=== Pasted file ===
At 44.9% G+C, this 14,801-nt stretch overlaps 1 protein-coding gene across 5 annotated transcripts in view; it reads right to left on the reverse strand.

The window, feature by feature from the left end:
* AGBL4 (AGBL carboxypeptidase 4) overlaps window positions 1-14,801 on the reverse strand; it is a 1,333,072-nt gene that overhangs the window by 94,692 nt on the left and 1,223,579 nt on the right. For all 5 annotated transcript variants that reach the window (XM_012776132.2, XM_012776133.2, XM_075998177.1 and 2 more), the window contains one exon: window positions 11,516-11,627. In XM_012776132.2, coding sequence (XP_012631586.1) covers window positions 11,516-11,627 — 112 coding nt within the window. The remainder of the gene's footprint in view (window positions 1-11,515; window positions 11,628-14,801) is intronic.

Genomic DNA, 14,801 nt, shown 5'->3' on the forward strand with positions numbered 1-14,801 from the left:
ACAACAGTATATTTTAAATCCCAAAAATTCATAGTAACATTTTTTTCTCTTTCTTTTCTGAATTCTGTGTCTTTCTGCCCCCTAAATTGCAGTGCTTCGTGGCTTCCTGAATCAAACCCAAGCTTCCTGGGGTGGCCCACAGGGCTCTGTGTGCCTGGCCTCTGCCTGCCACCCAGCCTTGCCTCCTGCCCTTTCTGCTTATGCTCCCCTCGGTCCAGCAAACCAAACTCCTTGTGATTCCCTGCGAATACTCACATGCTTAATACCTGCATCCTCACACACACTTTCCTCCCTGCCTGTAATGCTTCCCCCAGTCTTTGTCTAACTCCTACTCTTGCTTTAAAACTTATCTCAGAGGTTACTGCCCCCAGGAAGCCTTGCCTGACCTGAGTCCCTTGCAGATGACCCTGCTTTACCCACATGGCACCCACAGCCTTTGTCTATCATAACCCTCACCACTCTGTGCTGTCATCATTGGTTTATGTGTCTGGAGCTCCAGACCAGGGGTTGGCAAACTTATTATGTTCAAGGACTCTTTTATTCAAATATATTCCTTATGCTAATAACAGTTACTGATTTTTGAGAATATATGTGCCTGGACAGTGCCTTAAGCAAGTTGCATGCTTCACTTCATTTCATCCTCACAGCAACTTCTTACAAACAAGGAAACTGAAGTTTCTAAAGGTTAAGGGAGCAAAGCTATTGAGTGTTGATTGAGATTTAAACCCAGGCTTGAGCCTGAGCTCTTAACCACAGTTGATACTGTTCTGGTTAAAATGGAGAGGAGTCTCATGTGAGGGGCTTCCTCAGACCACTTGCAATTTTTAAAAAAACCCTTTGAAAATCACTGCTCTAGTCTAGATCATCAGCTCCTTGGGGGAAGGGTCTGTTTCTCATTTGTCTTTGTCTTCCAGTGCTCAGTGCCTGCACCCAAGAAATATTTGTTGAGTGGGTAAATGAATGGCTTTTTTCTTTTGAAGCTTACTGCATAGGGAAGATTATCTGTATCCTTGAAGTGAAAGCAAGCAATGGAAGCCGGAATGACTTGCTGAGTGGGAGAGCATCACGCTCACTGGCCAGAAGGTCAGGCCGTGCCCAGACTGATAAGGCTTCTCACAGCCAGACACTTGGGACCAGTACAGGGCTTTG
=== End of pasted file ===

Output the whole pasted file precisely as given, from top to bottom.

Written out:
At 44.9% G+C, this 14,801-nt stretch overlaps 1 protein-coding gene across 5 annotated transcripts in view; it reads right to left on the reverse strand.

The window, feature by feature from the left end:
* AGBL4 (AGBL carboxypeptidase 4) overlaps window positions 1-14,801 on the reverse strand; it is a 1,333,072-nt gene that overhangs the window by 94,692 nt on the left and 1,223,579 nt on the right. For all 5 annotated transcript variants that reach the window (XM_012776132.2, XM_012776133.2, XM_075998177.1 and 2 more), the window contains one exon: window positions 11,516-11,627. In XM_012776132.2, coding sequence (XP_012631586.1) covers window positions 11,516-11,627 — 112 coding nt within the window. The remainder of the gene's footprint in view (window positions 1-11,515; window positions 11,628-14,801) is intronic.

Genomic DNA, 14,801 nt, shown 5'->3' on the forward strand with positions numbered 1-14,801 from the left:
ACAACAGTATATTTTAAATCCCAAAAATTCATAGTAACATTTTTTTCTCTTTCTTTTCTGAATTCTGTGTCTTTCTGCCCCCTAAATTGCAGTGCTTCGTGGCTTCCTGAATCAAACCCAAGCTTCCTGGGGTGGCCCACAGGGCTCTGTGTGCCTGGCCTCTGCCTGCCACCCAGCCTTGCCTCCTGCCCTTTCTGCTTATGCTCCCCTCGGTCCAGCAAACCAAACTCCTTGTGATTCCCTGCGAATACTCACATGCTTAATACCTGCATCCTCACACACACTTTCCTCCCTGCCTGTAATGCTTCCCCCAGTCTTTGTCTAACTCCTACTCTTGCTTTAAAACTTATCTCAGAGGTTACTGCCCCCAGGAAGCCTTGCCTGACCTGAGTCCCTTGCAGATGACCCTGCTTTACCCACATGGCACCCACAGCCTTTGTCTATCATAACCCTCACCACTCTGTGCTGTCATCATTGGTTTATGTGTCTGGAGCTCCAGACCAGGGGTTGGCAAACTTATTATGTTCAAGGACTCTTTTATTCAAATATATTCCTTATGCTAATAACAGTTACTGATTTTTGAGAATATATGTGCCTGGACAGTGCCTTAAGCAAGTTGCATGCTTCACTTCATTTCATCCTCACAGCAACTTCTTACAAACAAGGAAACTGAAGTTTCTAAAGGTTAAGGGAGCAAAGCTATTGAGTGTTGATTGAGATTTAAACCCAGGCTTGAGCCTGAGCTCTTAACCACAGTTGATACTGTTCTGGTTAAAATGGAGAGGAGTCTCATGTGAGGGGCTTCCTCAGACCACTTGCAATTTTTAAAAAAACCCTTTGAAAATCACTGCTCTAGTCTAGATCATCAGCTCCTTGGGGGAAGGGTCTGTTTCTCATTTGTCTTTGTCTTCCAGTGCTCAGTGCCTGCACCCAAGAAATATTTGTTGAGTGGGTAAATGAATGGCTTTTTTCTTTTGAAGCTTACTGCATAGGGAAGATTATCTGTATCCTTGAAGTGAAAGCAAGCAATGGAAGCCGGAATGACTTGCTGAGTGGGAGAGCATCACGCTCACTGGCCAGAAGGTCAGGCCGTGCCCAGACTGATAAGGCTTCTCACAGCCAGACACTTGGGACCAGTACAGGGCTTTG